Jennings struggled with drug and alcohol addictions throughout most of his life, and this excess no doubt contributed to his ill health in the later years.
In 2001 he was inducted into the Country Music Hall of Fame, but the eternal rebel refused to attend the ceremony in his honour. His hometown of Littlefield, Texas has paid tribute to its most famous son in various ways, including naming two boulevards (West and East) after him.
Jenning’s son Waylon Albright ‘Shooter’ Jennings continues to carry the musical torch for his late father, Shooter being a successful country musician in his own right.
Location: West (and East) Waylon Jennings Boulevard, Littlefield, Texas, USA 79339
The Australian hard-rock legends with Scottish roots were honoured by the city of Melbourne, Australia in late 2004, when a laneway in the central business district (the boringly named Corporation Street) was renamed after them. Interestingly, the band’s trademark lighting bolt (or even the substitute slash) that separates their name could not be used due to a stubborn Geographic Names Registrar policy, so is stylised merely as “ACDC Lane” instead.
The narrow laneway, which bears a blue sign and a lighting bolt on the wall behind it, runs south from Flinders Lane between Exhibition Street and Russell Street. Melbourne City Council chose this particularly laneway due to its proximity to Swanston Street, where Bon Scott and the boys filmed their iconic clip for It’s a Long Way To the Top (If You Wanna Rock ‘n’ Roll) from the back of a flatbed truck, prior to former lead singer Scott’s untimely death in 1980 and the recruitment of former Geordie frontman Brian Johnson.
At the street’s re-christening on 1 October 2004, then Lord Mayor John So cut the tape on ACDC Lane by stating: “As the song says, there is a highway to hell, but this is a laneway to heaven. Let us rock.” And many AC/DC fans and street musicians have flocked here in the years since to do just that.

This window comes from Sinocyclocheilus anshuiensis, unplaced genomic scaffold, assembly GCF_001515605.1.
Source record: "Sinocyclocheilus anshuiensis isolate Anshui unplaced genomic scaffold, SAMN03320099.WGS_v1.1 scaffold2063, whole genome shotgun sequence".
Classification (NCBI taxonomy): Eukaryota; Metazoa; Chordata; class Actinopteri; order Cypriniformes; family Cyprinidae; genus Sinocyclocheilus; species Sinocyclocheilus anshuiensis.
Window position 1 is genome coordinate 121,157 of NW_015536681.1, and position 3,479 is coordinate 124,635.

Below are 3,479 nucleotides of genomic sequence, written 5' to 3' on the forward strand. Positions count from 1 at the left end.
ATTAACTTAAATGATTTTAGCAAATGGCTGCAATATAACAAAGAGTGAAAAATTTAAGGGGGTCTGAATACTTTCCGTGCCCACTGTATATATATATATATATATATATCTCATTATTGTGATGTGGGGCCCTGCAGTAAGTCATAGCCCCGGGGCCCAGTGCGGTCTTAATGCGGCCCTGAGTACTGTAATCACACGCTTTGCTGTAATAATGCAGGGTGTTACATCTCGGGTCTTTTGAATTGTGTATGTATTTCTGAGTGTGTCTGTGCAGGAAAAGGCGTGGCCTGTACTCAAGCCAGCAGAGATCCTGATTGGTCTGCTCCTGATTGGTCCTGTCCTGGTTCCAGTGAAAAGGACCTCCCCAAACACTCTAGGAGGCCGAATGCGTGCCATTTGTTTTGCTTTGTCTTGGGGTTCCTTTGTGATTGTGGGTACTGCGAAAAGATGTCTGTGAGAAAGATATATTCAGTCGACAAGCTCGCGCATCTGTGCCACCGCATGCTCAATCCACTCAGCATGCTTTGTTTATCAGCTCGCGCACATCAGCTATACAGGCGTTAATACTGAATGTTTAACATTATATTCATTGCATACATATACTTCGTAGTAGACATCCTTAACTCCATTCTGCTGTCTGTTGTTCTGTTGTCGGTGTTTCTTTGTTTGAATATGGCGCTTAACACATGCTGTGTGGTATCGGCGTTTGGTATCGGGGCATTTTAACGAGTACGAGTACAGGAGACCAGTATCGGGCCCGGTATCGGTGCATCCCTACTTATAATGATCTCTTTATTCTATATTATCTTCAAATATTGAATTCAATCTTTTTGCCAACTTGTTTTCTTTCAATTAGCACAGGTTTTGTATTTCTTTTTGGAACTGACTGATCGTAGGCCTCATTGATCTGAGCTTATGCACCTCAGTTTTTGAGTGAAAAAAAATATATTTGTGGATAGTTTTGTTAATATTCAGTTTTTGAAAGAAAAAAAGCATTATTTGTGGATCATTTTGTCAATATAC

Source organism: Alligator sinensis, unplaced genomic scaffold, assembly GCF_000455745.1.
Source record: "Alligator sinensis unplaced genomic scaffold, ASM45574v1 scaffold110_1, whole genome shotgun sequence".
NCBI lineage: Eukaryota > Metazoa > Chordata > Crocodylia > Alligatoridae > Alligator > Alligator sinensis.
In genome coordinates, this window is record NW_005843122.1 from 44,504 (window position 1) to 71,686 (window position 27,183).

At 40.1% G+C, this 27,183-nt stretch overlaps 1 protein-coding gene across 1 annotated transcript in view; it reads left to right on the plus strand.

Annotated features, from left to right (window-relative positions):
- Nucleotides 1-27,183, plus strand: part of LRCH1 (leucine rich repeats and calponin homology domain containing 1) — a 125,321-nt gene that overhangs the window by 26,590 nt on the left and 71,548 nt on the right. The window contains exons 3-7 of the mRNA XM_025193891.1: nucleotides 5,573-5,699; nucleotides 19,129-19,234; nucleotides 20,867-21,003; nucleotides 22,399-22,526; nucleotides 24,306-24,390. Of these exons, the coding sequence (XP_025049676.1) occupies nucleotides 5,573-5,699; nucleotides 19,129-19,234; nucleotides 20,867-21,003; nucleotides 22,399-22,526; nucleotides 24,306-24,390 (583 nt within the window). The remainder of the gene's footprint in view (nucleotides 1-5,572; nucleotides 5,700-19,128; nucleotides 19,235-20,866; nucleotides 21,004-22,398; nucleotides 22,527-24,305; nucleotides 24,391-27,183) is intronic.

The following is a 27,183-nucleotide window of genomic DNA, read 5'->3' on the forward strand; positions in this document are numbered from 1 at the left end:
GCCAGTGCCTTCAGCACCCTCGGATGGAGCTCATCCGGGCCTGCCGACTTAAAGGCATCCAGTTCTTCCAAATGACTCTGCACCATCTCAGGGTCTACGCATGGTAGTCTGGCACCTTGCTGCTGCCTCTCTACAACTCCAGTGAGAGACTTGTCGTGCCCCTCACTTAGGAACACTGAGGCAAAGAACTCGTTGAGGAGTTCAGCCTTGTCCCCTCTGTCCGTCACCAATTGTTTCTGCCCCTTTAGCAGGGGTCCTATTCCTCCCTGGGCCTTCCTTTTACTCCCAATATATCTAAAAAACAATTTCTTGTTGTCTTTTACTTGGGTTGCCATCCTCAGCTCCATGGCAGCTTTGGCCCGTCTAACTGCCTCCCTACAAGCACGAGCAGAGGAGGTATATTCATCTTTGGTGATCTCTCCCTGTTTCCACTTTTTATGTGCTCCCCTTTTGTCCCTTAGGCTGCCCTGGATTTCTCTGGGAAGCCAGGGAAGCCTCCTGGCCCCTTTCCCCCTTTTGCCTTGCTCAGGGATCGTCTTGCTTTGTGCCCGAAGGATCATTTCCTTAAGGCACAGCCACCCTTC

Location: ACDC Lane, Melbourne, Victoria, Australia 3000
Placeta Joe Strummer
This small square in the Spanish city of Grenada has a special plaza and plaque in remembrance of The Clash’s chief lyricist, rhythm guitarist and lead vocalist Joe Strummer.
The Placeta Joe Strummer was inaugurated in May 2013 in the Andalusian city that the late Clash frontman had a warm relationship with. Members of his family and musical allies were in attendance.
Before he became a major player in London’s punk rock scene, Strummer had shared a west London squat with Esperanzo Romero, and when he began dating her sister Paloma (who would herself become immersed in punk as the drummer of The Slits) he developed a keen interest in Spain and Granada where their brother Fernando was studying.
Strummer would become particularly interested in the Spanish Civil War and the resistance against General Franco’s fascist forces, and wrote the London Calling song ‘Spanish Bombs’ about it – mentioning Granada’s celebrated poet Federico García Lorca by name and the Andalusian resistance.
Strummer lived in Granada for some time after The Clash fell apart, before moving to nearby Almeria.
The idea of putting his name on a street or plaza in the city was sparked on Facebook, and Granada’s City Council took it into consideration and eventually ratified it.
Placeta Joe Strummer has two levels, the lower one has a stone fountain and the upper is surrounded by pine trees, and the plaza boasts spectacular views of the Sierra Nevada.
Location: Cuesta Escoriaza, 31, 18009 Granada, Spain